Gas stoves can contribute to early deaths and asthma in children

Lung-irritating pollution caused by cooking with gas stoves may contribute to tens of thousands of premature deaths and cases of asthma in children in the United States, according to the United States. a new study published in the journal Science Advances.

For decades, scientists have known that the flames of a gas stove produce nitrogen dioxide, a pungent gas that can ignite a person's lungs when inhaled. But for the first time, a team of researchers from Stanford University and the Oakland-based research institute has done so PSE Healthy Energy published a national estimate of long-term health consequences associated with cooking on natural gas and propane stoves.

Researchers concluded that exposure to nitrogen dioxide emissions alone could contribute to nearly 19,000 premature deaths in the United States each year. It has also resulted in as many as 200,000 current cases of asthma in children, compared to cooking with electric stoves, which do not produce nitrogen dioxide.

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Stanford researcher Yannai Kashtan noted that higher levels of pollution were correlated with the amount of gas burned. But pollution also accumulated at higher levels in smaller homes.

“Living in a smaller home exposes you to more pollution, and that can lead to income and racial differences in exposure,” Kashtan said. “In general, people who live in neighborhoods with more outdoor pollution are also more likely to suffer from indoor pollution. This environmental injustice also extends indoors.”

The American Gas Assn.a trade body representing more than 200 local energy companies across the country dismissed the findings as “misleading and unsupported.”

“Despite the impressive names in this study, the data presented here clearly does not support any link between gas stoves and childhood asthma or adult mortality,” Karen Harbert, president and CEO of the association, said in a statement earlier this month.

The study is the latest to examine the serious health consequences associated with breathing fumes from gas stoves, which release planet-warming carbon emissions and a variety of air pollutants. In recent years, the popular home appliance has become a political hot potato as policymakers and regulators have weighed environmental impacts against consumer choice.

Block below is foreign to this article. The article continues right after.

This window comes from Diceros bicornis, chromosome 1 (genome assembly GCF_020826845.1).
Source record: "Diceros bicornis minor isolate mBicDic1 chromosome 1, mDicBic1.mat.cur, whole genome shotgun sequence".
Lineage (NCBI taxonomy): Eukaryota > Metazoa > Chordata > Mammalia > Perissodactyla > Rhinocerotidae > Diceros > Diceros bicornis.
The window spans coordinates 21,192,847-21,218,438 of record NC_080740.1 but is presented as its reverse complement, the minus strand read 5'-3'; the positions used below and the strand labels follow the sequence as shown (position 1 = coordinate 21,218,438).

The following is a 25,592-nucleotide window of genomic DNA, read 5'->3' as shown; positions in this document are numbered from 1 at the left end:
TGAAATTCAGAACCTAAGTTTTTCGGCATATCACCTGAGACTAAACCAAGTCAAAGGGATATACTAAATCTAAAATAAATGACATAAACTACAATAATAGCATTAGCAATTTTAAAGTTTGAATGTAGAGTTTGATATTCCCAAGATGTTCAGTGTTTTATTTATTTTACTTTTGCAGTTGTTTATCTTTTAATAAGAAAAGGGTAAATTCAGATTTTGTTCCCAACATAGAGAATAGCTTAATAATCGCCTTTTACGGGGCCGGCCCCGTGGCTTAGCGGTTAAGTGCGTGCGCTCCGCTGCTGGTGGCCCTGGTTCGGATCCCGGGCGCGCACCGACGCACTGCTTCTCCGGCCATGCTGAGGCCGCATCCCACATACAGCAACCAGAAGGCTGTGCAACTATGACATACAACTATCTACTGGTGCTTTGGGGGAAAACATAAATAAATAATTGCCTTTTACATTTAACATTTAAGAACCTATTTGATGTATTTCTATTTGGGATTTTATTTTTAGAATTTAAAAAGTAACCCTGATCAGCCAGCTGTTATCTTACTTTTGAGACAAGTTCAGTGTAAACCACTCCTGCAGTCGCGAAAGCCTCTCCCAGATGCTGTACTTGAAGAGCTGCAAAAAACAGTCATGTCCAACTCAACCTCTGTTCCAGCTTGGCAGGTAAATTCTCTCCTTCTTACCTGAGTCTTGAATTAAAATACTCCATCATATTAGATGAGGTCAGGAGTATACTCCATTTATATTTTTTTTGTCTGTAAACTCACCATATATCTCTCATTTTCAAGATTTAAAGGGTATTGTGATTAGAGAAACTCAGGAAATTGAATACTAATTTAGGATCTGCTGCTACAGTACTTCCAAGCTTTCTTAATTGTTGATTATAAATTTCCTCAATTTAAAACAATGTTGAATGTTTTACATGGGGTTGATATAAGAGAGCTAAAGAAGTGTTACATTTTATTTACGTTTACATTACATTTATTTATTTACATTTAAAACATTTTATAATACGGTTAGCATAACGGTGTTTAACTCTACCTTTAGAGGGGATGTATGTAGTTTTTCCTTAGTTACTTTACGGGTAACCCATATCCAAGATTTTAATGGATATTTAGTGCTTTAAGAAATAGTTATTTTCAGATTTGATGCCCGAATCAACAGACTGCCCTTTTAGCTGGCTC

Many major cities in California, including Los Angeles, have begun phasing out gas stoves in new construction homes. Earlier this month, the California Assembly introduced a bill to the Senate require gas stoves to have warning labels which describes the pollution and health effects that can result from cooking with gas.

Gas stoves emit a variety of pollutants, including suffocating carbon monoxide, carcinogenic formaldehyde and benzene. The flame also creates nitrogen dioxide, a precursor to smog and a pollutant that can cause breathing difficulties.

Environmental groups say consumers need to be informed about these pollutants and the potential harm they can cause.

“Gas stoves cause pollution in our homes, increasing the risk of asthma in children and other respiratory problems for our families,” said Jenn Engstrom, state director of the California Public Interest Research Group. “However, this risk has been largely hidden from the public. Consumers deserve the truth when it comes to the dangers of cooking with gas. Warning labels give consumers what they need to make informed decisions when purchasing home appliances.”

Kashtan and other researchers had previously found that cooking with gas stoves posed a similar risk of cancer as inhaling secondhand cigarette smoke. They also found that some gas stoves leaked pollutants even when the burners were off.

The effects are especially devastating for children, whose smaller and still-developing lungs require more breathing than adults, Kashtan said. Older adults, especially those with cardiovascular or respiratory conditions, are also more vulnerable to pollution from gas stoves.

To reduce indoor air pollution, experts recommend using ventilation hoods and opening windows when cooking.

Beginning in 2008, California required new and redeveloped homes to have ventilation that could prevent pollution from building up indoors. But during their research, which measured emissions in more than 100 households across the country, Yannai said they found many kitchens had no extractor fan at all.

Although the health effects of inhaling these pollutants are clear, researchers still question the extent to which these conditions may be reversible. As communities take steps to reduce or transition their exposure, he said we could see results soon.

“It's never too late to stop breathing pollution,” he said.

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